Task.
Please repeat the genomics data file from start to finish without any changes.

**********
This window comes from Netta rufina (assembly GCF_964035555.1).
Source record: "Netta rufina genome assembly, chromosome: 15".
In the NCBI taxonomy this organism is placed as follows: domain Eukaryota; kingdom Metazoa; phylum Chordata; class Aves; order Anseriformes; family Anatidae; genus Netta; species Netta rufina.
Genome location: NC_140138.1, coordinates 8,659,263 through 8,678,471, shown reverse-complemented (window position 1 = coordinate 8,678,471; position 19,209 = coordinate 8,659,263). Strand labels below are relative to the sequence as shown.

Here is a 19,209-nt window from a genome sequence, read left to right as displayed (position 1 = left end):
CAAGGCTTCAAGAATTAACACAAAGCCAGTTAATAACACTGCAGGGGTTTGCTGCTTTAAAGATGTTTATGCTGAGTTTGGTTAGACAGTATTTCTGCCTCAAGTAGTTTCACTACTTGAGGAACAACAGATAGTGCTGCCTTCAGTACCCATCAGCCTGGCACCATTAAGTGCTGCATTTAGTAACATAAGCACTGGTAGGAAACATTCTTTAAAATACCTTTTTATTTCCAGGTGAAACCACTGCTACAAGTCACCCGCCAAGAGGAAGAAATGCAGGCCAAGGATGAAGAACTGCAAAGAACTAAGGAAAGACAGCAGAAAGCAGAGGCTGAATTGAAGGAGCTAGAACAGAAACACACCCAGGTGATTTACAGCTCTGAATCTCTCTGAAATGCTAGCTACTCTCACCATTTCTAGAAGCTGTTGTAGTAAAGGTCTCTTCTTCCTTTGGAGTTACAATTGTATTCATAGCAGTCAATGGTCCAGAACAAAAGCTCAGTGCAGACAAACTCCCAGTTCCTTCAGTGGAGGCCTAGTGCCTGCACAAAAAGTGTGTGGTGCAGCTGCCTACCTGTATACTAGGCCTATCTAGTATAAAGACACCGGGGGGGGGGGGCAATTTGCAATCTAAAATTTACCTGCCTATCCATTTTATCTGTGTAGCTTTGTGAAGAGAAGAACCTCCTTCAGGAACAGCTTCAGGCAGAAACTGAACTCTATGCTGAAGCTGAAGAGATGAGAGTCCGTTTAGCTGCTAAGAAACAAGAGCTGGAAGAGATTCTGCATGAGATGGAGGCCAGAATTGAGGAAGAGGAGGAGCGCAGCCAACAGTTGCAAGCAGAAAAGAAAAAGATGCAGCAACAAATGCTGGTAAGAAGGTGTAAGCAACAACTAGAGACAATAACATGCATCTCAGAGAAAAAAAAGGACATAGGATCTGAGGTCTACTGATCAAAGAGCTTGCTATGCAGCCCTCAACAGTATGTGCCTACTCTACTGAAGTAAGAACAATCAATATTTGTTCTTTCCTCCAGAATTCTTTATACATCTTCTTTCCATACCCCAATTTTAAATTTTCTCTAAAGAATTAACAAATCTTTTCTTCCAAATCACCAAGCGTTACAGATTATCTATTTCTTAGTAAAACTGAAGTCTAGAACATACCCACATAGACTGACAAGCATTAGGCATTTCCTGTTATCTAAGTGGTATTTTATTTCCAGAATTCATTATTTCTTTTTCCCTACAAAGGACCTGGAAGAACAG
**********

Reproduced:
This window comes from Netta rufina (assembly GCF_964035555.1).
Source record: "Netta rufina genome assembly, chromosome: 15".
In the NCBI taxonomy this organism is placed as follows: domain Eukaryota; kingdom Metazoa; phylum Chordata; class Aves; order Anseriformes; family Anatidae; genus Netta; species Netta rufina.
Genome location: NC_140138.1, coordinates 8,659,263 through 8,678,471, shown reverse-complemented (window position 1 = coordinate 8,678,471; position 19,209 = coordinate 8,659,263). Strand labels below are relative to the sequence as shown.

Here is a 19,209-nt window from a genome sequence, read left to right as displayed (position 1 = left end):
CAAGGCTTCAAGAATTAACACAAAGCCAGTTAATAACACTGCAGGGGTTTGCTGCTTTAAAGATGTTTATGCTGAGTTTGGTTAGACAGTATTTCTGCCTCAAGTAGTTTCACTACTTGAGGAACAACAGATAGTGCTGCCTTCAGTACCCATCAGCCTGGCACCATTAAGTGCTGCATTTAGTAACATAAGCACTGGTAGGAAACATTCTTTAAAATACCTTTTTATTTCCAGGTGAAACCACTGCTACAAGTCACCCGCCAAGAGGAAGAAATGCAGGCCAAGGATGAAGAACTGCAAAGAACTAAGGAAAGACAGCAGAAAGCAGAGGCTGAATTGAAGGAGCTAGAACAGAAACACACCCAGGTGATTTACAGCTCTGAATCTCTCTGAAATGCTAGCTACTCTCACCATTTCTAGAAGCTGTTGTAGTAAAGGTCTCTTCTTCCTTTGGAGTTACAATTGTATTCATAGCAGTCAATGGTCCAGAACAAAAGCTCAGTGCAGACAAACTCCCAGTTCCTTCAGTGGAGGCCTAGTGCCTGCACAAAAAGTGTGTGGTGCAGCTGCCTACCTGTATACTAGGCCTATCTAGTATAAAGACACCGGGGGGGGGGGGCAATTTGCAATCTAAAATTTACCTGCCTATCCATTTTATCTGTGTAGCTTTGTGAAGAGAAGAACCTCCTTCAGGAACAGCTTCAGGCAGAAACTGAACTCTATGCTGAAGCTGAAGAGATGAGAGTCCGTTTAGCTGCTAAGAAACAAGAGCTGGAAGAGATTCTGCATGAGATGGAGGCCAGAATTGAGGAAGAGGAGGAGCGCAGCCAACAGTTGCAAGCAGAAAAGAAAAAGATGCAGCAACAAATGCTGGTAAGAAGGTGTAAGCAACAACTAGAGACAATAACATGCATCTCAGAGAAAAAAAAGGACATAGGATCTGAGGTCTACTGATCAAAGAGCTTGCTATGCAGCCCTCAACAGTATGTGCCTACTCTACTGAAGTAAGAACAATCAATATTTGTTCTTTCCTCCAGAATTCTTTATACATCTTCTTTCCATACCCCAATTTTAAATTTTCTCTAAAGAATTAACAAATCTTTTCTTCCAAATCACCAAGCGTTACAGATTATCTATTTCTTAGTAAAACTGAAGTCTAGAACATACCCACATAGACTGACAAGCATTAGGCATTTCCTGTTATCTAAGTGGTATTTTATTTCCAGAATTCATTATTTCTTTTTCCCTACAAAGGACCTGGAAGAACAG